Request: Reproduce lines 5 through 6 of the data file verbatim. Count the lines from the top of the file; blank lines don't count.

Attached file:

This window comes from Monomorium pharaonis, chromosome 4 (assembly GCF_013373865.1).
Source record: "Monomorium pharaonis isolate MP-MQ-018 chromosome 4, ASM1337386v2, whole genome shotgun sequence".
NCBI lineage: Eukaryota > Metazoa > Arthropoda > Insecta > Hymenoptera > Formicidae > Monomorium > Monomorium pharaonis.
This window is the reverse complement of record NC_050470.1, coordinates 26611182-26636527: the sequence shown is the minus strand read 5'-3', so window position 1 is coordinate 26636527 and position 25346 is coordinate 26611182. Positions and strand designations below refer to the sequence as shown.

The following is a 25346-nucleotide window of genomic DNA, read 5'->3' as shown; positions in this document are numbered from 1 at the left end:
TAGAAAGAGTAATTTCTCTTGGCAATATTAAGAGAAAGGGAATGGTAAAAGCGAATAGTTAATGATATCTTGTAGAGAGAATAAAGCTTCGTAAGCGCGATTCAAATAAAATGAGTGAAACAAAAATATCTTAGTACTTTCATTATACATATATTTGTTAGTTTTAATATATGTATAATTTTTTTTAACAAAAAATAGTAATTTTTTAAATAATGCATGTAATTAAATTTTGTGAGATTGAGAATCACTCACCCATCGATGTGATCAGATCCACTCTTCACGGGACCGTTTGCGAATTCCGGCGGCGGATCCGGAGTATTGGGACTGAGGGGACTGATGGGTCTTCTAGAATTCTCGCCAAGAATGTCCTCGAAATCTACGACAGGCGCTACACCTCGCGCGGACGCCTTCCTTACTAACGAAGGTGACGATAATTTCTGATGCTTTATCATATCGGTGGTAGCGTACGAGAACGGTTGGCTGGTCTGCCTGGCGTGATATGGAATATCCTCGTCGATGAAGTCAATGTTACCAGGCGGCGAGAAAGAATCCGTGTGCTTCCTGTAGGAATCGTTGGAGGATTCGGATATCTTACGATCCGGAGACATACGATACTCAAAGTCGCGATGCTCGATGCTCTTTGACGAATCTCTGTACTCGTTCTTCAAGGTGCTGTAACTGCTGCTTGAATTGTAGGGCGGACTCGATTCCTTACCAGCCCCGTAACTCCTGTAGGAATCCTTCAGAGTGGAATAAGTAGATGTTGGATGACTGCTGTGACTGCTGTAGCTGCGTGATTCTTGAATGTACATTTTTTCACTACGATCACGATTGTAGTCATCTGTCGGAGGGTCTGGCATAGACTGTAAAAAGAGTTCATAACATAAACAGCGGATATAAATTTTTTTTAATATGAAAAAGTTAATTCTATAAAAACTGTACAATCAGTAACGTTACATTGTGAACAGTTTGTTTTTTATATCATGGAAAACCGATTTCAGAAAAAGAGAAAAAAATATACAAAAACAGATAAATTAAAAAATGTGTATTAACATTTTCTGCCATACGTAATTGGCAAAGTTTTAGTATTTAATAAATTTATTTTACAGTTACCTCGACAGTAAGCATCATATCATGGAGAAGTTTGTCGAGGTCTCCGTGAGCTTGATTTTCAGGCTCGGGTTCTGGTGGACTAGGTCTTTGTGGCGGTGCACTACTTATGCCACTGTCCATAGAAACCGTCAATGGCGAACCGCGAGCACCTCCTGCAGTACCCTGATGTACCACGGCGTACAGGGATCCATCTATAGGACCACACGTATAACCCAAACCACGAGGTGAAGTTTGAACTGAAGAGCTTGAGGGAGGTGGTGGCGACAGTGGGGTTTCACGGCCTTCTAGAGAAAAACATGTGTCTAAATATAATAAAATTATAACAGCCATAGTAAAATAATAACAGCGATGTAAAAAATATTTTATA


The following is a 25346-nucleotide window of genomic DNA, read 5'->3' as shown; positions in this document are numbered from 1 at the left end:
TAGAAAGAGTAATTTCTCTTGGCAATATTAAGAGAAAGGGAATGGTAAAAGCGAATAGTTAATGATATCTTGTAGAGAGAATAAAGCTTCGTAAGCGCGATTCAAATAAAATGAGTGAAACAAAAATATCTTAGTACTTTCATTATACATATATTTGTTAGTTTTAATATATGTATAATTTTTTTTAACAAAAAATAGTAATTTTTTAAATAATGCATGTAATTAAATTTTGTGAGATTGAGAATCACTCACCCATCGATGTGATCAGATCCACTCTTCACGGGACCGTTTGCGAATTCCGGCGGCGGATCCGGAGTATTGGGACTGAGGGGACTGATGGGTCTTCTAGAATTCTCGCCAAGAATGTCCTCGAAATCTACGACAGGCGCTACACCTCGCGCGGACGCCTTCCTTACTAACGAAGGTGACGATAATTTCTGATGCTTTATCATATCGGTGGTAGCGTACGAGAACGGTTGGCTGGTCTGCCTGGCGTGATATGGAATATCCTCGTCGATGAAGTCAATGTTACCAGGCGGCGAGAAAGAATCCGTGTGCTTCCTGTAGGAATCGTTGGAGGATTCGGATATCTTACGATCCGGAGACATACGATACTCAAAGTCGCGATGCTCGATGCTCTTTGACGAATCTCTGTACTCGTTCTTCAAGGTGCTGTAACTGCTGCTTGAATTGTAGGGCGGACTCGATTCCTTACCAGCCCCGTAACTCCTGTAGGAATCCTTCAGAGTGGAATAAGTAGATGTTGGATGACTGCTGTGACTGCTGTAGCTGCGTGATTCTTGAATGTACATTTTTTCACTACGATCACGATTGTAGTCATCTGTCGGAGGGTCTGGCATAGACTGTAAAAAGAGTTCATAACATAAACAGCGGATATAAATTTTTTTTAATATGAAAAAGTTAATTCTATAAAAACTGTACAATCAGTAACGTTACATTGTGAACAGTTTGTTTTTTATATCATGGAAAACCGATTTCAGAAAAAGAGAAAAAAATATACAAAAACAGATAAATTAAAAAATGTGTATTAACATTTTCTGCCATACGTAATTGGCAAAGTTTTAGTATTTAATAAATTTATTTTACAGTTACCTCGACAGTAAGCATCATATCATGGAGAAGTTTGTCGAGGTCTCCGTGAGCTTGATTTTCAGGCTCGGGTTCTGGTGGACTAGGTCTTTGTGGCGGTGCACTACTTATGCCACTGTCCATAGAAACCGTCAATGGCGAACCGCGAGCACCTCCTGCAGTACCCTGATGTACCACGGCGTACAGGGATCCATCTATAGGACCACACGTATAACCCAAACCACGAGGTGAAGTTTGAACTGAAGAGCTTGAGGGAGGTGGTGGCGACAGTGGGGTTTCACGGCCTTCTAGAGAAAAACATGTGTCTAAATATAATAAAATTATAACAGCCATAGTAAAATAATAACAGCGATGTAAAAAATATTTTATA